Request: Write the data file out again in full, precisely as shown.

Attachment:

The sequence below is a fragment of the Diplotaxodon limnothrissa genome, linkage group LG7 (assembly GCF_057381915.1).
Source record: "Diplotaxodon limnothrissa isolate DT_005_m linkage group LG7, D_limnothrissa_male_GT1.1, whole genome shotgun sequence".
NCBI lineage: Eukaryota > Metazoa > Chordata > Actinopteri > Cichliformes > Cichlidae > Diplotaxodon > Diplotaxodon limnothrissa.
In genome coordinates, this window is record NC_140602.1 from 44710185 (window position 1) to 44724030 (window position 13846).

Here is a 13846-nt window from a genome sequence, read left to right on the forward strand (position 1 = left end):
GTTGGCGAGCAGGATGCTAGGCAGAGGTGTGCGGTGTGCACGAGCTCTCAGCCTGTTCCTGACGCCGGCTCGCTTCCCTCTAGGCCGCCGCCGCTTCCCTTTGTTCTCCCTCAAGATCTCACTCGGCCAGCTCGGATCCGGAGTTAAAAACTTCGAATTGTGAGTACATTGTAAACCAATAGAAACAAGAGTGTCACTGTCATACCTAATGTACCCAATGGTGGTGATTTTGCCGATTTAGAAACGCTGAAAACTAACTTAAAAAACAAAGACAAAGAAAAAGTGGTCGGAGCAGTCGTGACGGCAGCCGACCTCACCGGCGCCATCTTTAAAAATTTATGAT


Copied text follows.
The sequence below is a fragment of the Diplotaxodon limnothrissa genome, linkage group LG7 (assembly GCF_057381915.1).
Source record: "Diplotaxodon limnothrissa isolate DT_005_m linkage group LG7, D_limnothrissa_male_GT1.1, whole genome shotgun sequence".
NCBI lineage: Eukaryota > Metazoa > Chordata > Actinopteri > Cichliformes > Cichlidae > Diplotaxodon > Diplotaxodon limnothrissa.
In genome coordinates, this window is record NC_140602.1 from 44710185 (window position 1) to 44724030 (window position 13846).

Here is a 13846-nt window from a genome sequence, read left to right on the forward strand (position 1 = left end):
GTTGGCGAGCAGGATGCTAGGCAGAGGTGTGCGGTGTGCACGAGCTCTCAGCCTGTTCCTGACGCCGGCTCGCTTCCCTCTAGGCCGCCGCCGCTTCCCTTTGTTCTCCCTCAAGATCTCACTCGGCCAGCTCGGATCCGGAGTTAAAAACTTCGAATTGTGAGTACATTGTAAACCAATAGAAACAAGAGTGTCACTGTCATACCTAATGTACCCAATGGTGGTGATTTTGCCGATTTAGAAACGCTGAAAACTAACTTAAAAAACAAAGACAAAGAAAAAGTGGTCGGAGCAGTCGTGACGGCAGCCGACCTCACCGGCGCCATCTTTAAAAATTTATGAT